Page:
I’ve seen attempts to diversify boards, to have greater reach with donors. Then there’s the bottom-up approach: I’d like to see more artists take more power over themselves and their art. There is a culture of silence that has been perpetuated. There’s this sense of scalability that artists have. For example, you can’t talk, because then you won’t have a job. And it’s crazy.

At the end of last year, you spoke. You took your play “Paradise Blue” out of the Geffen Playhouse, saying that the black women who worked on the show had been “verbally abused and diminished.” What enabled you to do this?

I have always been an activist. By nature, I’ve never been OK with things that are wrong. What made me feel even more empowered right now is that I am now visible. And there are young artists watching me, watching me. I try to elevate these artists. So there is no chance in hell that I could see harmful behavior happening and being irresponsible. I’m not going to write about black women who have been hurt and learned to take their agency – that’s what ‘Paradise Blue’ is about – I’m not going to have that on stage and vice versa perform for them offstage.

I’m not trying to create a culture where people pull their plays. It’s one of the hardest decisions you should have to make as a playwright. It was brutal. It was exhausting for me. I never want to have to do that again.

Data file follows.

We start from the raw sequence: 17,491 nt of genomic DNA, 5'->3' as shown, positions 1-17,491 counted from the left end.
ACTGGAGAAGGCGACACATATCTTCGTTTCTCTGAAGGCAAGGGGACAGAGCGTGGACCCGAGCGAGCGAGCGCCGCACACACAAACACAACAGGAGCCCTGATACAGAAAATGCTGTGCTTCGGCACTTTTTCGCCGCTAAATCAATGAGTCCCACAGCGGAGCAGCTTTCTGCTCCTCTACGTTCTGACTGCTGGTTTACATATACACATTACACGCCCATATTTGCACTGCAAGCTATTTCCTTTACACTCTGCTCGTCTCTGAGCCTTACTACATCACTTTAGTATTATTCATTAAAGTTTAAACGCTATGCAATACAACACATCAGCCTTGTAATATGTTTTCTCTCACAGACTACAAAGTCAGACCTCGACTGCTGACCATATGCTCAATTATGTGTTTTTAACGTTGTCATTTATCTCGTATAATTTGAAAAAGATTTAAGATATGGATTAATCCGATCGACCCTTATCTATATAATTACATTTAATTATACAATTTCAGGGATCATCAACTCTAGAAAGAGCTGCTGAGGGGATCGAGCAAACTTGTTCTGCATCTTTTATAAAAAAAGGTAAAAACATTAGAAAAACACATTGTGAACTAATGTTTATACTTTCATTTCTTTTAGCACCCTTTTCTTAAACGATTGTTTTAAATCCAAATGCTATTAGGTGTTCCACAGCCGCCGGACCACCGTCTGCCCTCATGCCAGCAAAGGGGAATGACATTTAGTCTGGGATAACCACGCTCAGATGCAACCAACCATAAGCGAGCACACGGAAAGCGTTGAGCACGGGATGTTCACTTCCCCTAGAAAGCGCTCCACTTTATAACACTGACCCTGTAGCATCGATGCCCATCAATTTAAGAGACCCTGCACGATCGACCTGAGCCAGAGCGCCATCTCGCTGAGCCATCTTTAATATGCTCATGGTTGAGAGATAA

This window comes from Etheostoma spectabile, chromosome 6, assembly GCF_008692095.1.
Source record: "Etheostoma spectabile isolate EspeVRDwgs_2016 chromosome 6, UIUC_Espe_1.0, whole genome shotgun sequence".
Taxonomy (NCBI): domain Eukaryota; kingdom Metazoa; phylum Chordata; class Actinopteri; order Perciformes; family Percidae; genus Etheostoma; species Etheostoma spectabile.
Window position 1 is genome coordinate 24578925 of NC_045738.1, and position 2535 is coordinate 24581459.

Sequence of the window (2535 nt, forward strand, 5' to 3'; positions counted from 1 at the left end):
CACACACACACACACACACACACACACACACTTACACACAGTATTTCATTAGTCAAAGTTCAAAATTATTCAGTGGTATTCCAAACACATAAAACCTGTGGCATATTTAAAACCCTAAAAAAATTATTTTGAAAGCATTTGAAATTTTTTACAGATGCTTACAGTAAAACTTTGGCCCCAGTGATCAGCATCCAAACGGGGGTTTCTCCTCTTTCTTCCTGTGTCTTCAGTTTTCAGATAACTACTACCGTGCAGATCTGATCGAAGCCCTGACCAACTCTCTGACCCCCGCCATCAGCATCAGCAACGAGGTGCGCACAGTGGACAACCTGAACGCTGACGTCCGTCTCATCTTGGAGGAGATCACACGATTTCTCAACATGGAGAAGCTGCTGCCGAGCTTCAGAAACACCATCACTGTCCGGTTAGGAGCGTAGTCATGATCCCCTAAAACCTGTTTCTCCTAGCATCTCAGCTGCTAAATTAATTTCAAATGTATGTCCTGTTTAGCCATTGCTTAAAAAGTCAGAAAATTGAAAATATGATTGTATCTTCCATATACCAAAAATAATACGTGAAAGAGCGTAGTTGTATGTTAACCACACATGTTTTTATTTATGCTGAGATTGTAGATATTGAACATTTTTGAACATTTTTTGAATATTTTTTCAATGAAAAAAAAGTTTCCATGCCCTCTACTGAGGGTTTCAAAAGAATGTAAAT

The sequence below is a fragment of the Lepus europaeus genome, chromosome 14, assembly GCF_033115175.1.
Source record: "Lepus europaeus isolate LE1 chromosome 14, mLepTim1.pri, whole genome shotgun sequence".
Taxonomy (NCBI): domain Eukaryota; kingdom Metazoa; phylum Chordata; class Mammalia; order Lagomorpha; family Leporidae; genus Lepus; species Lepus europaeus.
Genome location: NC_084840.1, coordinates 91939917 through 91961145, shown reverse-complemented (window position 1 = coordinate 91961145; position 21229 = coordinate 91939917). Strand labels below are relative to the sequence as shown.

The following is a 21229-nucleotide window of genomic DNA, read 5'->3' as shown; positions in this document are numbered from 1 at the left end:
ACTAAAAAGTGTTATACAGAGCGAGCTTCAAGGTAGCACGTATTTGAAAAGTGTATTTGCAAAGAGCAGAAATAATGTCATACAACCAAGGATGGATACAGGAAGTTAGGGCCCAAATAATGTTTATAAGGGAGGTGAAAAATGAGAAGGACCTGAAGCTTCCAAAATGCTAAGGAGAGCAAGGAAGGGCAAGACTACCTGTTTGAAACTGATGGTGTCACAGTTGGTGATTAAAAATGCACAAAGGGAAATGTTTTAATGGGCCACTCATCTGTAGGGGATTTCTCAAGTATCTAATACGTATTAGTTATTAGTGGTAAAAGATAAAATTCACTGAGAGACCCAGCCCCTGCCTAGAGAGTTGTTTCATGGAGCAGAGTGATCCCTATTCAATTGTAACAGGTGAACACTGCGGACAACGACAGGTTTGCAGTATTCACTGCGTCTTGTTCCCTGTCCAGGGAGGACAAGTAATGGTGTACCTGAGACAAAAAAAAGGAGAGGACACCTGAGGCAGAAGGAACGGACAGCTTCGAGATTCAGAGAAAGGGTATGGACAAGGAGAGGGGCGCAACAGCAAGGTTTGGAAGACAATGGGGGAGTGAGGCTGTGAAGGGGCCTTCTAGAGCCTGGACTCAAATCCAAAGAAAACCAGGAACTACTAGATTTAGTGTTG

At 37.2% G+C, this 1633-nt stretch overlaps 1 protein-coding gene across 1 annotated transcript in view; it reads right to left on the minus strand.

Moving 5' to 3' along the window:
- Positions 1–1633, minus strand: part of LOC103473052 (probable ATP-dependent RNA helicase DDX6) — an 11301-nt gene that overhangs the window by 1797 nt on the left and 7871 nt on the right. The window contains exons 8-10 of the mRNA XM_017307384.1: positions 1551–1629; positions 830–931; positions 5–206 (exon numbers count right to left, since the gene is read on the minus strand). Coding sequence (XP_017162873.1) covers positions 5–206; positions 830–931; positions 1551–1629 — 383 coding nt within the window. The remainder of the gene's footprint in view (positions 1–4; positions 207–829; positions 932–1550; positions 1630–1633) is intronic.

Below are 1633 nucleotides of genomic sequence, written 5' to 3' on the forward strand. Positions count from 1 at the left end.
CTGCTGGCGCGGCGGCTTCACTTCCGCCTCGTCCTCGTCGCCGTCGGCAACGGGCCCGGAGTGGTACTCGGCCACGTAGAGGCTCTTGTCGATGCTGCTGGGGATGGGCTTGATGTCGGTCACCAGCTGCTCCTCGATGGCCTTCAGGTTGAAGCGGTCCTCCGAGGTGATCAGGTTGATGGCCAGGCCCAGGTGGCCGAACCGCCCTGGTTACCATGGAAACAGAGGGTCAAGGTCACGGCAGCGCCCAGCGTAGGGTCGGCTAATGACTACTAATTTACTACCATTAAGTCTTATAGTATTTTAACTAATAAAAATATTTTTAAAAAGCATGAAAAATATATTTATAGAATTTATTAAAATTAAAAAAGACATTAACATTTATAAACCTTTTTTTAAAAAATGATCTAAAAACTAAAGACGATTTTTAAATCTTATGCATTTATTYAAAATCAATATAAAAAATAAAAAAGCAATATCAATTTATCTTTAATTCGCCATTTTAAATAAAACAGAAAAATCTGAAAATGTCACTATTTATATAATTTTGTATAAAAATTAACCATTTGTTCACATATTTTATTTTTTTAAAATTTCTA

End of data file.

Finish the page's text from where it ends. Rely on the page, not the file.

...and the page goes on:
Before the pandemic, you made your Broadway debut writing the book Ain’t Too Proud. Did it change anything for you?

“Not Too Proud” arrived, a MacArthur happened, a lot of things happened, just at the same time. It gave me more confidence in myself as an artist coming from institutions. I don’t know if I’m a safe bet. I don’t think it’s a safe bet. But I’m worthy of a bet in general. I’m quite an interesting voice. I’m definitely being asked to write more musicals.

And what did it mean to move ‘Skeleton Crew’ to Broadway?

With Broadway comes more resources behind your work. I remember when I first saw “Ain’t Too Proud” I was like, everyone deserves all those resources behind their imagination, just once in a lifetime. To be able to get it twice in my life is amazing.

“Skeleton Crew” will always be one of my favorites because I know where it comes from. I know where I was when I wrote it and I know who I wrote it for. The most important thing for me as a Detroiter is to make Detroit visible. We spent the Detroit evening on Broadway. It was like a family reunion up there. It was the most strait-laced behavior I’ve ever seen on Broadway. It was epic.

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Newsrust - US Top News: Dominique Morisseau asks: “What does freedom look like now?